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|Citing Patent||Filing date||Publication date||Applicant||Title|
|US4530416 *||May 23, 1983||Jul 23, 1985||Fmc Corporation||Hydrostatic propulsion system and method with inching throttle and brake|
|US4553626 *||Sep 9, 1983||Nov 19, 1985||Fmc Corporation||Speed control mechanism for a hydrostatically driven vehicle|
|US4554992 *||Sep 9, 1983||Nov 26, 1985||Fmc Corporation||Hydraulically operated four wheel sweeper|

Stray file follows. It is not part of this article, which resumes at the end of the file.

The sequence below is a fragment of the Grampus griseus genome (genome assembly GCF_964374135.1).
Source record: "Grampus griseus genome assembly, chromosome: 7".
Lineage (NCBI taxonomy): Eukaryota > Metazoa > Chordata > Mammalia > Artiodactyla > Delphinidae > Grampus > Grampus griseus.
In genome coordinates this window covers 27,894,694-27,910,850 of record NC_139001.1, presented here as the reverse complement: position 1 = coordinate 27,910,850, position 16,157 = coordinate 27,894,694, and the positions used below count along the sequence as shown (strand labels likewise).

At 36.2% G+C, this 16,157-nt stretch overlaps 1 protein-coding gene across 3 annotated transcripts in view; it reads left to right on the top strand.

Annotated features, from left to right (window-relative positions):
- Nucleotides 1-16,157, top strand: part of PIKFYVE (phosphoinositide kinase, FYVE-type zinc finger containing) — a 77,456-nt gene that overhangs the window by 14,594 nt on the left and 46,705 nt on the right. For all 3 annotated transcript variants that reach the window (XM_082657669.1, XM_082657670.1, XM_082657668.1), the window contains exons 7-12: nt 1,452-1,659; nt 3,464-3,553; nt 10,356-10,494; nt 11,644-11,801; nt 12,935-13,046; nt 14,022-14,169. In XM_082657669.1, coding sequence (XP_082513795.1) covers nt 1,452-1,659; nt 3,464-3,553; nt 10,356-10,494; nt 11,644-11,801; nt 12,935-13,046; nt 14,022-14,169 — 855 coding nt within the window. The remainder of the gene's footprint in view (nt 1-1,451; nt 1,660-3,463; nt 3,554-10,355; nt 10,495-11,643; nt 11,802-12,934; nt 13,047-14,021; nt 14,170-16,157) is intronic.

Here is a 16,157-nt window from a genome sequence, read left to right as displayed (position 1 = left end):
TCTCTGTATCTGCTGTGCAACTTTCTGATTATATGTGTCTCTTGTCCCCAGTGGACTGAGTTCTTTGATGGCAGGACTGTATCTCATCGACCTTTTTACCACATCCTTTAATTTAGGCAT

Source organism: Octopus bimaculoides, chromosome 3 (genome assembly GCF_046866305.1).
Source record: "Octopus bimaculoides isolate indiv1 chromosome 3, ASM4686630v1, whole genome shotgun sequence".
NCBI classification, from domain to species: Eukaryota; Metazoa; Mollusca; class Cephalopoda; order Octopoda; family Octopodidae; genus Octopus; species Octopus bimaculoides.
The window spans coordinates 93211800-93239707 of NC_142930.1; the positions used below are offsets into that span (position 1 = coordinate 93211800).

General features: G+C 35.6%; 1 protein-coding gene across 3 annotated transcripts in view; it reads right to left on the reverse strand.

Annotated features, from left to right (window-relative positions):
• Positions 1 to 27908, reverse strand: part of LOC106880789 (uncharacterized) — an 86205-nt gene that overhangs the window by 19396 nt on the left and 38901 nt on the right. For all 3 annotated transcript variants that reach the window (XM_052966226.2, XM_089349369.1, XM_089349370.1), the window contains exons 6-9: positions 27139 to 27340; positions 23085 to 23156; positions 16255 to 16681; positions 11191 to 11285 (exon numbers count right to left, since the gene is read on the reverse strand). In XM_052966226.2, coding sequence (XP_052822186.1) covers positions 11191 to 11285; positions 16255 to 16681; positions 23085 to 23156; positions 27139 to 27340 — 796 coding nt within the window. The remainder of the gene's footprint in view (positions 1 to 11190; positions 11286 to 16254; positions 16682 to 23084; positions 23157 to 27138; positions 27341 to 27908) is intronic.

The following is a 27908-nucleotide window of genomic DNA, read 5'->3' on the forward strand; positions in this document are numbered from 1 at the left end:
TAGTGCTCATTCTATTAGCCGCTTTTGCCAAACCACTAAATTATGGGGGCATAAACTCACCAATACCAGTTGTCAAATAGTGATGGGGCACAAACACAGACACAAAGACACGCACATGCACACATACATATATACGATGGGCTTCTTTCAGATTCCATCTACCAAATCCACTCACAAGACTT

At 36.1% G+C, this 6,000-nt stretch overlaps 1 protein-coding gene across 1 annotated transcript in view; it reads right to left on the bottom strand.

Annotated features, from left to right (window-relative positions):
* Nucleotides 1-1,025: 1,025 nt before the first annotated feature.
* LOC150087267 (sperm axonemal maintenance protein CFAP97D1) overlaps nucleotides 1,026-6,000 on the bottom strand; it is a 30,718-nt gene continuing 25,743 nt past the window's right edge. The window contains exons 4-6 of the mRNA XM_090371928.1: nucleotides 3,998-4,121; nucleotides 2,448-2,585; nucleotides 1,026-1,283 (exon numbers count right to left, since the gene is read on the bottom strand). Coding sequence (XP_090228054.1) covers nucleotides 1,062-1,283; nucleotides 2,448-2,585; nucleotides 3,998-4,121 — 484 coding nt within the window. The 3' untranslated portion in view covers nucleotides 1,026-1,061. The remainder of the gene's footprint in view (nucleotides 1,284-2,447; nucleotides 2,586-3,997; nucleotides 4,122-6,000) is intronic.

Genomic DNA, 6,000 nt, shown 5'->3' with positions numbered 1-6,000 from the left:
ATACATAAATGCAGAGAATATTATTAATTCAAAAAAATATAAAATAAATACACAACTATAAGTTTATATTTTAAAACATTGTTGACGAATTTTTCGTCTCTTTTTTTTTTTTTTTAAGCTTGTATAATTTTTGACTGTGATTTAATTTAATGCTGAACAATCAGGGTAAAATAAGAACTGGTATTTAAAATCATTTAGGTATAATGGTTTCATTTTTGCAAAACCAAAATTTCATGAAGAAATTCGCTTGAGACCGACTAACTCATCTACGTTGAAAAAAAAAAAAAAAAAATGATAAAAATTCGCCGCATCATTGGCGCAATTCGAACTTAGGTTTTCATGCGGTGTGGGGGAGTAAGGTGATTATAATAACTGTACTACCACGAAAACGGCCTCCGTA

|US4837694 *||Mar 27, 1987||Jun 6, 1989||Kabushiki Kaisha Toyoda Jidoshokki Seisakusho||Pitching control system for a skid steer vehicle|
|US5259470 *||Feb 4, 1992||Nov 9, 1993||Mitsubishi Jukugyo Kabushiki Kaisha||Steering control for a hydraulically driven crawler vehicle|
|US20050236195 *||Apr 14, 2005||Oct 27, 2005||Walter Mietschnig||Telescopic loader, in particular a reach stacker|
|U.S. Classification||180/6.48, 180/307, 180/306|
|International Classification||B66F9/22, B62D5/07, B60K17/10|
|Cooperative Classification||B66F9/22, B60K17/10, B62D5/07|
|European Classification||B62D5/07, B66F9/22, B60K17/10|